Yesterday I posted a lovely email I received from a mom about how much success she achieved in ONE DAY with her late talker by becoming more fun and tweaking their daily routine of bath time. If you missed that post, you can read it here.
Here’s a follow up question she sent and my reply.
“One question…once I have his engagement in an activity, how long should we play the same activity? I know in your book you recommend 10 min starting of engaged activity but switching activities. I’m pretty certain tonight he would have played the “ahhh choooo” game all night long If I didn’t tell him we had to get out of the tub. Is it bad to hold his engagement in the same activity for 20 min at a time (or more)? Or should I sort of push him a tad to switch gears onto something else? He struggles with transitions (I read that section and will read it again but implementing the songs saved us from a tantrum tonight when we had to say night night to the bath .) Thanks again!!! God bless”
“You’re so welcome Barbara!! Moms like you are EXACTLY why I started teachmetotalk.com and have done my DVDs, books, and Therapy Tip of the Week Videos!! Look at what you were able to accomplish in ONE DAY when you had the right tweaks in place. Well done Momma ; )
To answer your questions – keep him engaged as long as it feels right to you and you’re both having fun, but do help him switch gears and move on to a very similar activity, especially since he has difficulty with transitions. I think 20 minutes on one fun game is a good benchmark for you to use. You DO want him to develop a nice attention span when he’s including you. Rushing on to the next thing too quickly is as much of a problem as poor transitions are! You want to develop that nice “happy medium” time span.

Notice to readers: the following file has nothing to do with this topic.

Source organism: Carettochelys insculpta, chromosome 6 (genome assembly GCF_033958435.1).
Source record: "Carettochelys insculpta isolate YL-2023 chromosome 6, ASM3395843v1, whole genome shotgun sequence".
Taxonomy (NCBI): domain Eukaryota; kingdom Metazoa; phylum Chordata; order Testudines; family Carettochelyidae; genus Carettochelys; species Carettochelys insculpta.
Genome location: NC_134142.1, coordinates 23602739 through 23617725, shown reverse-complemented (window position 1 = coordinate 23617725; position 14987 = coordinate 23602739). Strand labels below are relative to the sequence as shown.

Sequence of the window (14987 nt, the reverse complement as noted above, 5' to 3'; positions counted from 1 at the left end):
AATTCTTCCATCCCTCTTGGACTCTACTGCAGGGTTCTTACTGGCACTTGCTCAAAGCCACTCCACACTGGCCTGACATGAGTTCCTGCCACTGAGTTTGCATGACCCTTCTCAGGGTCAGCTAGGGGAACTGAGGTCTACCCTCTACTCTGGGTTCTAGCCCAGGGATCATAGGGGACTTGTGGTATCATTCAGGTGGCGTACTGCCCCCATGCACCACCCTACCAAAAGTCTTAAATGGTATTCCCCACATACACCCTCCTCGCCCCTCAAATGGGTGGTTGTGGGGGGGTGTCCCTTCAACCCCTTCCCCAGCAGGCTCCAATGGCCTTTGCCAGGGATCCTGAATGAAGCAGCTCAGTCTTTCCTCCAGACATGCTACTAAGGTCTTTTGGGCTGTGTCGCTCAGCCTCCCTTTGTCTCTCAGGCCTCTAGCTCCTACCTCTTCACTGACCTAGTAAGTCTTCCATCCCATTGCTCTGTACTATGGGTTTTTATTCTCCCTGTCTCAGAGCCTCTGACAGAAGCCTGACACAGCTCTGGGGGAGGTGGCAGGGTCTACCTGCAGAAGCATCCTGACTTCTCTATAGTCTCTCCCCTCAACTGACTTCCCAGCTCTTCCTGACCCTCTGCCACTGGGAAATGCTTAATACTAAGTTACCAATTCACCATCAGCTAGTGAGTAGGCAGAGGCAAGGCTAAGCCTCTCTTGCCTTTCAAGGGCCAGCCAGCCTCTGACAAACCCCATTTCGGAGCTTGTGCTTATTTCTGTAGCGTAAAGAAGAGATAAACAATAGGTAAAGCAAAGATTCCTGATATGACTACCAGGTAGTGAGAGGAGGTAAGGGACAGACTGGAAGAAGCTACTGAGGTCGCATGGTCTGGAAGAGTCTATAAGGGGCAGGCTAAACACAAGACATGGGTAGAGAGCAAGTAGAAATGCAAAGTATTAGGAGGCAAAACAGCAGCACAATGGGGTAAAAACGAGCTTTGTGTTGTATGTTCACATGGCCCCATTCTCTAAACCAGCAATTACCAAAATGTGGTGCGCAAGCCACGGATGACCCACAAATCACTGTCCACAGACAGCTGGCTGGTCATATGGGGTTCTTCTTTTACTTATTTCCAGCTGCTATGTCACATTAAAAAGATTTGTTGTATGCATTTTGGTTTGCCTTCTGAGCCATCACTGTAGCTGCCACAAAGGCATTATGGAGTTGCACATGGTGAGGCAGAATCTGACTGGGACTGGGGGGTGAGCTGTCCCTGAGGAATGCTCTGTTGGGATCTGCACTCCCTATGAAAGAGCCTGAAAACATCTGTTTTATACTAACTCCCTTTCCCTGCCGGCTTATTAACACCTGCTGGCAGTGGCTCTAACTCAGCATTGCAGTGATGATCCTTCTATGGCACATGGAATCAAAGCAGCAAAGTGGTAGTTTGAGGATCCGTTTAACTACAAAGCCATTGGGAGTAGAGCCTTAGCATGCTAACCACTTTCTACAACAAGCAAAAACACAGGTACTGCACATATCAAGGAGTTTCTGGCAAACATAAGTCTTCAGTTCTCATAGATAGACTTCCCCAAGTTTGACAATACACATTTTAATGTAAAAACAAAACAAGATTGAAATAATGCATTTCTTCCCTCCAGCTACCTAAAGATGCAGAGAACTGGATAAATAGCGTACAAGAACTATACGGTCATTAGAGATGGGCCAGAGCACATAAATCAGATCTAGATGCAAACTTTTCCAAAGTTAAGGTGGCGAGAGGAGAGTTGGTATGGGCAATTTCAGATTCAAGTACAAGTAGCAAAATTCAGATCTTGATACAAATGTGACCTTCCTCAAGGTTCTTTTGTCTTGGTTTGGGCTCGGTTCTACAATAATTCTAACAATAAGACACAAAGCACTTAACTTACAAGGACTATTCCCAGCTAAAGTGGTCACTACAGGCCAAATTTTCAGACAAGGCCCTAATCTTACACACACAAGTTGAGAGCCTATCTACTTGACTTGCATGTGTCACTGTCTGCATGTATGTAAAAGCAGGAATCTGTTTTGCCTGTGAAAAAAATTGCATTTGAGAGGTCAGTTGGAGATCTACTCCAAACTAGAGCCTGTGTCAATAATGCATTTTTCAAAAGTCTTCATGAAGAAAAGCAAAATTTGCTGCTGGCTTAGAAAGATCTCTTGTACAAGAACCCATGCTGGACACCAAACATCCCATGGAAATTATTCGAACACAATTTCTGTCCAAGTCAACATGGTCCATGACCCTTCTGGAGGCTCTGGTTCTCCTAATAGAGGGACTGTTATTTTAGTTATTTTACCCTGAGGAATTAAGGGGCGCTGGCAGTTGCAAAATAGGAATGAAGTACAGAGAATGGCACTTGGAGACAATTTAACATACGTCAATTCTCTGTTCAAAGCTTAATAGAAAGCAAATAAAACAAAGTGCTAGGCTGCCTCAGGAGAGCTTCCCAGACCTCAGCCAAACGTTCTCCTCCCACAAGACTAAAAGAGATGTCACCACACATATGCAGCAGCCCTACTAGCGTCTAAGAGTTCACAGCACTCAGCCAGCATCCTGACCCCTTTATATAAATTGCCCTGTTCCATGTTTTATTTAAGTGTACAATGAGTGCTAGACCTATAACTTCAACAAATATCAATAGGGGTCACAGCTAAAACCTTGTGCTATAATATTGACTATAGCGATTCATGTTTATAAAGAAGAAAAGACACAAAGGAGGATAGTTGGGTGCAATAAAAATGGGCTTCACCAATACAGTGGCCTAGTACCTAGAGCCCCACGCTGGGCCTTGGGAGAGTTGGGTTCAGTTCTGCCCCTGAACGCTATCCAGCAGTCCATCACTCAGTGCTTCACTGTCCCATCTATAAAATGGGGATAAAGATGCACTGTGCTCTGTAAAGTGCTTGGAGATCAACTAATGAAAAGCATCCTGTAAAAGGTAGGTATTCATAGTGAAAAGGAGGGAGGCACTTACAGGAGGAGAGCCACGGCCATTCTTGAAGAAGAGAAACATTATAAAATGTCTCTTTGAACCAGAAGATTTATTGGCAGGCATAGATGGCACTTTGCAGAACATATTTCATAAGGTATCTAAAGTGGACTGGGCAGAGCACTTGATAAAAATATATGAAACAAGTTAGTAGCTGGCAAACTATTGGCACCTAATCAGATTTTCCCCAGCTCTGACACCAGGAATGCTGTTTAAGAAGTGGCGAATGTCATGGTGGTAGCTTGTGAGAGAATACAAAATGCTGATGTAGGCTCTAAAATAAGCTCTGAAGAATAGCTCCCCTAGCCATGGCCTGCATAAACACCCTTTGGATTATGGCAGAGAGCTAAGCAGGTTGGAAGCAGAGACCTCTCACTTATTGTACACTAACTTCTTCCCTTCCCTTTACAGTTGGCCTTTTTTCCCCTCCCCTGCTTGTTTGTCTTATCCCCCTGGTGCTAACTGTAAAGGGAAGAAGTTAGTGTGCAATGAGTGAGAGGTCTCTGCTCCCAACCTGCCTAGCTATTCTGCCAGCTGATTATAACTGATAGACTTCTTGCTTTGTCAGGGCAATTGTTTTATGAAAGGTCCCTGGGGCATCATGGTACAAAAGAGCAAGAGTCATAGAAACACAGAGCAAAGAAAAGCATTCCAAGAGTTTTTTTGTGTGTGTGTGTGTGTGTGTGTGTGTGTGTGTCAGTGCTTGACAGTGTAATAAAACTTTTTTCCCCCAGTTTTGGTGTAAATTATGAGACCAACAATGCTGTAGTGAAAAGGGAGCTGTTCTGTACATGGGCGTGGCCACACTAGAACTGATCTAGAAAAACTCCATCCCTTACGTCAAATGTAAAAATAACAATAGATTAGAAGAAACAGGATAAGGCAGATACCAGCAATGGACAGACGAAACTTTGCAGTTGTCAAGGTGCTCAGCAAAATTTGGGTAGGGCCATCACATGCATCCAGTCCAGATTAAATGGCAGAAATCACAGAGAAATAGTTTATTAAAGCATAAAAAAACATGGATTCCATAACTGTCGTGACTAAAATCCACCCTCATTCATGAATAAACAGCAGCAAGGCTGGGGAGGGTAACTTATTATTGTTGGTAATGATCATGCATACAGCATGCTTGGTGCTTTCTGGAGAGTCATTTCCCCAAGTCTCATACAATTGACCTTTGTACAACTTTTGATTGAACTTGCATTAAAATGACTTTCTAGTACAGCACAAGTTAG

Since his attention is good in the tub, you can introduce all kinds of new games there. I love your clapping and exclamatory words and his brand new words “yay” and “again.” Good job Momma!! Be sure to add a couple of new gestures this week for him to copy at bathtime. I’d start with him giving you a “High 5” or exaggerated showing of a toy with some new fun words too like “Wow!” and “Look!” during showing and “Uh oh” as the animals splash. You have a good list of things to try in the Building Verbal Imitation book with the chart on the back page. This can be your cheat sheet while you’re playing. Don’t try to do all of those things at once either – just add one or two new words or gestures to copy per routine every 3 or 4 days. Make sure you give him plenty of time to practice “again” and “yay” and all of his other new words too. You want him to “own” those words and repetition and practice are the only ways to accomplish mastery.
As far as transitions go…A cleaning up game is a nice transition time in the bathtub so that you can focus on helping him identify his toys and follow directions. That’s what we mean by working on receptive language, or what he understands and there are lots of examples for those kinds of games in the DVDs you bought – Teach Me To Listen and Obey 1 & 2. A fun way to clean up is to have a bag or basket and let him “throw” the animal/toy in as you tell him what to get next. The “throwing” part is why toddlers like to do it and you can sneak in that receptive language practice. You start by saying something like, “It’s time to clean up! Let’s throw the toys in the bag. Are you ready? I’ll go first. Where’s the ____? Here’s ____! Throw ____!”